Kephart, Susan , Clark-Snustad, Kindra , Sultany, Molly , Digby, Anna , Adler, Constance .
Phenotypic differentiation and reproductive isolation in sympatric species of Camassia (Agavaceae): Are species congruent based on multiple criteria?
Phenotypic and niche differentiation, reproductive cohesion, and phylogenetic independence are the hallmarks our most prevalent species concepts and underlie the effective delimitation of taxa whose populations are both temporally and spatially dynamic. Today, genetic evidence informs taxonomic delimitation whereas species identification relies largely on trait variation, yet we still lack comprehensive data on the extent to which morphology, reproductive isolation, and ecological similarity vary in tandem or opposition for multiple populations of related, but divergent species. Thus, we investigated whether sympatric species of Camassia (Agavaceae), exhibit levels of ecological similarity and genetic isolation congruent with the degree of phenetic similarity at multiple sites spanning a broad geographic range in western North America. We measured ecological (e.g., light, temperature), morphological, and phenological variation, as well as post-mating barriers to hybrid formation, for species pairs that included sympatric C. quamash and C. leichtlinii from northwestern Oregon to northeastern California. These species represent distinct phylogenetic lineages for which subspecific differentiation has been especially problematic, particularly in C. quamash. Analyses thus far demonstrate asymmetric barriers to hybridization and suggest that morphological complexity is greatest in sympatric sites where crossability and ecological overlap are high. Camassia is an important spring wildflower visited by generalist pollinators in wetland prairies and oak savannahs. Detailed characterization of morphological and ecological differences will help improve taxonomic keys while assessments of reproductive independence and pollinator overlap will lend insight into the patterns of variability and hybridity that often confound species identification.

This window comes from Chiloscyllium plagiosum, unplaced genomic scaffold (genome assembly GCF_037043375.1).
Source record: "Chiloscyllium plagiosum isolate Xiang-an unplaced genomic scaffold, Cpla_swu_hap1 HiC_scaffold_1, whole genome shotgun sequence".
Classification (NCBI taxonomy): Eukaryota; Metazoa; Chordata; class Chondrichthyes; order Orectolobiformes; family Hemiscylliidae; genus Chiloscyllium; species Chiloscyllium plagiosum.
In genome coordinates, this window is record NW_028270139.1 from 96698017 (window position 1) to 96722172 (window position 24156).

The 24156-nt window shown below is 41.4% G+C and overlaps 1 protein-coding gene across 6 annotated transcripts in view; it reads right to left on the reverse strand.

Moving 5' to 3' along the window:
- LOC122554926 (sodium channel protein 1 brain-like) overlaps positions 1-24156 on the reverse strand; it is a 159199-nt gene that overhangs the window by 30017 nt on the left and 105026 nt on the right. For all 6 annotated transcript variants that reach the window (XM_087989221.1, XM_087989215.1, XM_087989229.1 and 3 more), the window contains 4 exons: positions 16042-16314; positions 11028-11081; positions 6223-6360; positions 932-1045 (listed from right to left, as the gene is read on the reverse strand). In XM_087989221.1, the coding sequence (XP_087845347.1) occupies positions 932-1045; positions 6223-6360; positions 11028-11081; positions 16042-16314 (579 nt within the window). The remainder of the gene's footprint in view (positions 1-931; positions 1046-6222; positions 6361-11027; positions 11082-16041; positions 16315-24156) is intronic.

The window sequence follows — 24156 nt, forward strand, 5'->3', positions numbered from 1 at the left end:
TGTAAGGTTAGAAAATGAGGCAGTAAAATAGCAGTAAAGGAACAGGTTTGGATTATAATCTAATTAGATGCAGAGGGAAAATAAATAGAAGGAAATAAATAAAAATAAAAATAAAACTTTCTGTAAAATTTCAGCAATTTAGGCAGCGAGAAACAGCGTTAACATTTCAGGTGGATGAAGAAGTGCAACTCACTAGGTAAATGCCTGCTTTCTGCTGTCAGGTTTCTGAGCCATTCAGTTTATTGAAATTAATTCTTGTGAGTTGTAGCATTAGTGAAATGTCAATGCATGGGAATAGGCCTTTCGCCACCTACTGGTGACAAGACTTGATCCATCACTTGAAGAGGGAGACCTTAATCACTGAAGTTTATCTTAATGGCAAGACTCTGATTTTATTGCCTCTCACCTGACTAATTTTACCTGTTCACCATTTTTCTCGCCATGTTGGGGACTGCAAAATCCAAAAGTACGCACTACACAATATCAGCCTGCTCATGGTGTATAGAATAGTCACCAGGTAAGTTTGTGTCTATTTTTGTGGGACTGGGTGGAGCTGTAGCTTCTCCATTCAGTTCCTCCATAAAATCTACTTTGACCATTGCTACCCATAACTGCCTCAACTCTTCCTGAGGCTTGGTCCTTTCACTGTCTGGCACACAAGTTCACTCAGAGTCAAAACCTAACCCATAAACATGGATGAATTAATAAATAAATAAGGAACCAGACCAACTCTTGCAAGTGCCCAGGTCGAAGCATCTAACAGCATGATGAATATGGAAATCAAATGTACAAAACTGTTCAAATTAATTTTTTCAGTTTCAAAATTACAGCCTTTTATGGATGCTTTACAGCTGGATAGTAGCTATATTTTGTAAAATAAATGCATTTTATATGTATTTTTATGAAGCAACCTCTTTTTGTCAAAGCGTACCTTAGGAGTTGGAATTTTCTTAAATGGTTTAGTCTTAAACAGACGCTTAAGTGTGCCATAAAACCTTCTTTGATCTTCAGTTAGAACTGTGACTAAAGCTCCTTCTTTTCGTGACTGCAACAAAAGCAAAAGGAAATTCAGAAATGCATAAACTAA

Student mentoring and training,development of taxonomic keys
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2 - University of Washington, Seattle, WA, 98195, USA
3 - Willamette University, Biology, Salem, OR, 97301, USA
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Presentation Type: Poster:Posters for Sections
Location: Hall A/Convention Center
Date: Monday, August 2nd, 2010
Time: 5:30 PM